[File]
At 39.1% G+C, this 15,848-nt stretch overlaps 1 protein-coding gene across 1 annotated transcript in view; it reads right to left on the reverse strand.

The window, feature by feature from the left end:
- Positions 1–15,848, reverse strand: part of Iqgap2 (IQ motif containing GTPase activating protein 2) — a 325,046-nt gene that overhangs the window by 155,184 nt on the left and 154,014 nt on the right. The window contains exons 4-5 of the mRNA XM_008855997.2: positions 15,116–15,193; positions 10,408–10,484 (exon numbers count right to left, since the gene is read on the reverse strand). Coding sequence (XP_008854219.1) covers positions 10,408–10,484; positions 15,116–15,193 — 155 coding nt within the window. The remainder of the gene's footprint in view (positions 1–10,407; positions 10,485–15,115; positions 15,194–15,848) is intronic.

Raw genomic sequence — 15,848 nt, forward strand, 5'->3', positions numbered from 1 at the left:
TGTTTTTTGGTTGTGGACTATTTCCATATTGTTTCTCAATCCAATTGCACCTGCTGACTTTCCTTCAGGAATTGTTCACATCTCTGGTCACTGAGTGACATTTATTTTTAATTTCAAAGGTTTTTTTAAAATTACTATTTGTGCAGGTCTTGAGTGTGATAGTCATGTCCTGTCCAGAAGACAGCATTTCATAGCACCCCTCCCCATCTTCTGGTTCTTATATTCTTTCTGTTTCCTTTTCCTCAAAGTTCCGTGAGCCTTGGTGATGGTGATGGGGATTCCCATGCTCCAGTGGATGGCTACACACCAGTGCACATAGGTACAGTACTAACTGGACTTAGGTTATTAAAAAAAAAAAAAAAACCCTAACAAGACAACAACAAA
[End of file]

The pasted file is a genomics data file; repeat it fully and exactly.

At 39.1% G+C, this 15,848-nt stretch overlaps 1 protein-coding gene across 1 annotated transcript in view; it reads right to left on the reverse strand.

The window, feature by feature from the left end:
- Positions 1–15,848, reverse strand: part of Iqgap2 (IQ motif containing GTPase activating protein 2) — a 325,046-nt gene that overhangs the window by 155,184 nt on the left and 154,014 nt on the right. The window contains exons 4-5 of the mRNA XM_008855997.2: positions 15,116–15,193; positions 10,408–10,484 (exon numbers count right to left, since the gene is read on the reverse strand). Coding sequence (XP_008854219.1) covers positions 10,408–10,484; positions 15,116–15,193 — 155 coding nt within the window. The remainder of the gene's footprint in view (positions 1–10,407; positions 10,485–15,115; positions 15,194–15,848) is intronic.

Raw genomic sequence — 15,848 nt, forward strand, 5'->3', positions numbered from 1 at the left:
TGTTTTTTGGTTGTGGACTATTTCCATATTGTTTCTCAATCCAATTGCACCTGCTGACTTTCCTTCAGGAATTGTTCACATCTCTGGTCACTGAGTGACATTTATTTTTAATTTCAAAGGTTTTTTTAAAATTACTATTTGTGCAGGTCTTGAGTGTGATAGTCATGTCCTGTCCAGAAGACAGCATTTCATAGCACCCCTCCCCATCTTCTGGTTCTTATATTCTTTCTGTTTCCTTTTCCTCAAAGTTCCGTGAGCCTTGGTGATGGTGATGGGGATTCCCATGCTCCAGTGGATGGCTACACACCAGTGCACATAGGTACAGTACTAACTGGACTTAGGTTATTAAAAAAAAAAAAAAAACCCTAACAAGACAACAACAAA